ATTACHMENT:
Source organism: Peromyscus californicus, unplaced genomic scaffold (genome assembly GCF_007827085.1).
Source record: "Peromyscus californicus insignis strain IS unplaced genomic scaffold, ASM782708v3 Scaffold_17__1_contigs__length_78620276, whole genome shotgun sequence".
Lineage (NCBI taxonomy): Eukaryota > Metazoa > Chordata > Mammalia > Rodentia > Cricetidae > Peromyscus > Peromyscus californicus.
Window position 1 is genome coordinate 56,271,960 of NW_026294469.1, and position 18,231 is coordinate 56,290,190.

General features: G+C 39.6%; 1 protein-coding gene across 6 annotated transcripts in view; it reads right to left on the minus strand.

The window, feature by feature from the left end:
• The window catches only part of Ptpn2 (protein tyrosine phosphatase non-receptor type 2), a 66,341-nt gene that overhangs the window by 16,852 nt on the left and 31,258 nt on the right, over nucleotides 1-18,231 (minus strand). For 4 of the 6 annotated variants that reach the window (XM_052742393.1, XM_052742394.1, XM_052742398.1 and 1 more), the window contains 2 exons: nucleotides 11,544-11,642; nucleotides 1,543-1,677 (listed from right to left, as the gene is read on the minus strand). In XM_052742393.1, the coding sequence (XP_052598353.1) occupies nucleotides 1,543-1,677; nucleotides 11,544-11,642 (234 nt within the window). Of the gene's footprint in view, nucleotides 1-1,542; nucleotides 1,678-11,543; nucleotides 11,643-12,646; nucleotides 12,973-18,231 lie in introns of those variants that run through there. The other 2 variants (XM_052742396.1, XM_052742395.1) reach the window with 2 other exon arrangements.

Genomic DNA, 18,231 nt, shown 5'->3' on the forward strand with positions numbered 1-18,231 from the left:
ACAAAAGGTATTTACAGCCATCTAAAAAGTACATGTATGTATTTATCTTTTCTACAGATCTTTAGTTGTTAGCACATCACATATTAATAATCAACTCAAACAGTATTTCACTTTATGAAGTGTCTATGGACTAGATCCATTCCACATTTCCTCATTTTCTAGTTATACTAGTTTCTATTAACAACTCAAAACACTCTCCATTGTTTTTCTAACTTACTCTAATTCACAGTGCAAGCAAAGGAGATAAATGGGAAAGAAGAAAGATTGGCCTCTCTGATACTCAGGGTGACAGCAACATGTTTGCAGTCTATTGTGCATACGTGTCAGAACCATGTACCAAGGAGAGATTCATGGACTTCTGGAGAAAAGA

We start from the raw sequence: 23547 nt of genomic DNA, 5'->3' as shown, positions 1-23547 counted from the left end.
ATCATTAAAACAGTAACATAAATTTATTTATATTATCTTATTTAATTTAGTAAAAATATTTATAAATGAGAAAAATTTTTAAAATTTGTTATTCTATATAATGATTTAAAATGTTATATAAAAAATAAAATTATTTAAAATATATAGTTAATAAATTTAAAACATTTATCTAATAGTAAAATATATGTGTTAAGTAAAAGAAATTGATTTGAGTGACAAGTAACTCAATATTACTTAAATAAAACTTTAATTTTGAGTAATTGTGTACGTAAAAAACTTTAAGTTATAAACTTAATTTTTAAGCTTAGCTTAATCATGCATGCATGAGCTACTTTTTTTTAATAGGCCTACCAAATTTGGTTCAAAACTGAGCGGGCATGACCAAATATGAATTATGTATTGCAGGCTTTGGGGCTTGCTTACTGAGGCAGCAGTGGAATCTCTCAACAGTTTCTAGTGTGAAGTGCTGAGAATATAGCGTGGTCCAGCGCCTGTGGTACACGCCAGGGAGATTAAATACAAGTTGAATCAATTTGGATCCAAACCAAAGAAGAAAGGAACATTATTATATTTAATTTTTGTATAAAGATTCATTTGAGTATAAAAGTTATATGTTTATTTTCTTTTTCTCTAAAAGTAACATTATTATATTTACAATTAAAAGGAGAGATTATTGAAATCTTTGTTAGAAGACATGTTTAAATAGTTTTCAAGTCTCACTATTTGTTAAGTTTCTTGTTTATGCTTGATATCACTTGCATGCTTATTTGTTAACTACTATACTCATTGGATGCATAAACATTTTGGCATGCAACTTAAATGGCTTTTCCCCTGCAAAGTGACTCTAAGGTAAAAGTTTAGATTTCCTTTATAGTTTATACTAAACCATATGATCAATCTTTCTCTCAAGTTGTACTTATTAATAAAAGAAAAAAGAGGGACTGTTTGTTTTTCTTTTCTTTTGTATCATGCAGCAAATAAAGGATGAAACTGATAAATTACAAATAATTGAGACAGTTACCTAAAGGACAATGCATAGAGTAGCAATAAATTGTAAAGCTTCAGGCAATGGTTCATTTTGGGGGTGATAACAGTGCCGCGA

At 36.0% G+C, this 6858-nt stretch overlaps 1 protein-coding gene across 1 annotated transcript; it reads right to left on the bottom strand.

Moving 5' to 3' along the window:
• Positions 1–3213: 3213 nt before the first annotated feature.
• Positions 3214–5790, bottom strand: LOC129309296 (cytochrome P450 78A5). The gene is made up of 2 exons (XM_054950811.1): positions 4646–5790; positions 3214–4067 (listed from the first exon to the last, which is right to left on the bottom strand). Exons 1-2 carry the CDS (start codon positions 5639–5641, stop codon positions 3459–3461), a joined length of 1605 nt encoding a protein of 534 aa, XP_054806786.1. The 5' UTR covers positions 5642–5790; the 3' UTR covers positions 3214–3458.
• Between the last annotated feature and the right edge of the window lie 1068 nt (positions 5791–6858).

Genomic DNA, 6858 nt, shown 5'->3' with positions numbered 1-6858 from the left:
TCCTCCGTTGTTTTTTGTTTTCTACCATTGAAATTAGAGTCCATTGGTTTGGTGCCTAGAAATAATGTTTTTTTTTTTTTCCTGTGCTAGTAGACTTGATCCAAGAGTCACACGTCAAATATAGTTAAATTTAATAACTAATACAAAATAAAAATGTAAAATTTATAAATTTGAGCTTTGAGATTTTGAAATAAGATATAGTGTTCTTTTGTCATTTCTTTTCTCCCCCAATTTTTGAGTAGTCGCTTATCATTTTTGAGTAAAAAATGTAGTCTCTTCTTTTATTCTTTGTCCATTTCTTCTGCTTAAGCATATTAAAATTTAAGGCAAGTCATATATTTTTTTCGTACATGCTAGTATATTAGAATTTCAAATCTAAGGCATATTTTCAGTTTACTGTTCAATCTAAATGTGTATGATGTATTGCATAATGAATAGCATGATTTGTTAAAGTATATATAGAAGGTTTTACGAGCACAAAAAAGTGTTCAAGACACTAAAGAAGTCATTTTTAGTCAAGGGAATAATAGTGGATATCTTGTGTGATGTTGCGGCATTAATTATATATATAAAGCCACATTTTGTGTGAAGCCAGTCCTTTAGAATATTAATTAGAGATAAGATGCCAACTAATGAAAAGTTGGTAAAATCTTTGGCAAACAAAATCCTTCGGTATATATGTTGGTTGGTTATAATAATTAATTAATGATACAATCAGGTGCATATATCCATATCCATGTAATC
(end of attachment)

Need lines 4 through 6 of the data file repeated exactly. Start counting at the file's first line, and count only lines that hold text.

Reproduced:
Window position 1 is genome coordinate 56,271,960 of NW_026294469.1, and position 18,231 is coordinate 56,290,190.

General features: G+C 39.6%; 1 protein-coding gene across 6 annotated transcripts in view; it reads right to left on the minus strand.

The window, feature by feature from the left end: